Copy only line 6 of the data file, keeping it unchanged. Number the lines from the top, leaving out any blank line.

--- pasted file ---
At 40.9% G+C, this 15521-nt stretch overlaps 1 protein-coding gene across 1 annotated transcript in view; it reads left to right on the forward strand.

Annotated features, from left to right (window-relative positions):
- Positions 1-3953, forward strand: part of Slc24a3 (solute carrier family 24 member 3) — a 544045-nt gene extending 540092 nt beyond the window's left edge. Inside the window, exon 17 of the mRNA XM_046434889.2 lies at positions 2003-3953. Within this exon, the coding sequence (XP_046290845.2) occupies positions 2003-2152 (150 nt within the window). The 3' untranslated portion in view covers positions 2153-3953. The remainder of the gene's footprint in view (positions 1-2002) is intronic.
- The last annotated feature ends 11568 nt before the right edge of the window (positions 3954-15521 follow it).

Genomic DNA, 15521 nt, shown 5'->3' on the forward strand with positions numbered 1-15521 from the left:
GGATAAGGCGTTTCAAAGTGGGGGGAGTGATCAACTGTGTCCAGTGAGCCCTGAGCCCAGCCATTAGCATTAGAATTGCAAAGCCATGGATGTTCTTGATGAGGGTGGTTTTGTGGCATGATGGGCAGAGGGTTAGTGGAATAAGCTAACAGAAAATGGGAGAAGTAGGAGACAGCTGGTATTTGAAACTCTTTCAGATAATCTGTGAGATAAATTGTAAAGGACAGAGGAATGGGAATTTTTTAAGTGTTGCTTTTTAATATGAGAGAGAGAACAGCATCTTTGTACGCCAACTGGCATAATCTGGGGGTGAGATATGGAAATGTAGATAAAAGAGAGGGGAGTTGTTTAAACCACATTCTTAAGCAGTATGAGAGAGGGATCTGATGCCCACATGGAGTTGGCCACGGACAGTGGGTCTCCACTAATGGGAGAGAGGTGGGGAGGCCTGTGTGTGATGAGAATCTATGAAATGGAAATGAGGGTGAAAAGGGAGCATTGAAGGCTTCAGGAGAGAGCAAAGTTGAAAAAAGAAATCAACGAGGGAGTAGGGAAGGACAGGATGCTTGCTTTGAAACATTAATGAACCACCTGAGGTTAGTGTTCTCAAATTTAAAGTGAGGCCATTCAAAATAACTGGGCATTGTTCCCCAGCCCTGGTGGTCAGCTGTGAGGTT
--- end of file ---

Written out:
GGATAAGGCGTTTCAAAGTGGGGGGAGTGATCAACTGTGTCCAGTGAGCCCTGAGCCCAGCCATTAGCATTAGAATTGCAAAGCCATGGATGTTCTTGATGAGGGTGGTTTTGTGGCATGATGGGCAGAGGGTTAGTGGAATAAGCTAACAGAAAATGGGAGAAGTAGGAGACAGCTGGTATTTGAAACTCTTTCAGATAATCTGTGAGATAAATTGTAAAGGACAGAGGAATGGGAATTTTTTAAGTGTTGCTTTTTAATATGAGAGAGAGAACAGCATCTTTGTACGCCAACTGGCATAATCTGGGGGTGAGATATGGAAATGTAGATAAAAGAGAGGGGAGTTGTTTAAACCACATTCTTAAGCAGTATGAGAGAGGGATCTGATGCCCACATGGAGTTGGCCACGGACAGTGGGTCTCCACTAATGGGAGAGAGGTGGGGAGGCCTGTGTGTGATGAGAATCTATGAAATGGAAATGAGGGTGAAAAGGGAGCATTGAAGGCTTCAGGAGAGAGCAAAGTTGAAAAAAGAAATCAACGAGGGAGTAGGGAAGGACAGGATGCTTGCTTTGAAACATTAATGAACCACCTGAGGTTAGTGTTCTCAAATTTAAAGTGAGGCCATTCAAAATAACTGGGCATTGTTCCCCAGCCCTGGTGGTCAGCTGTGAGGTT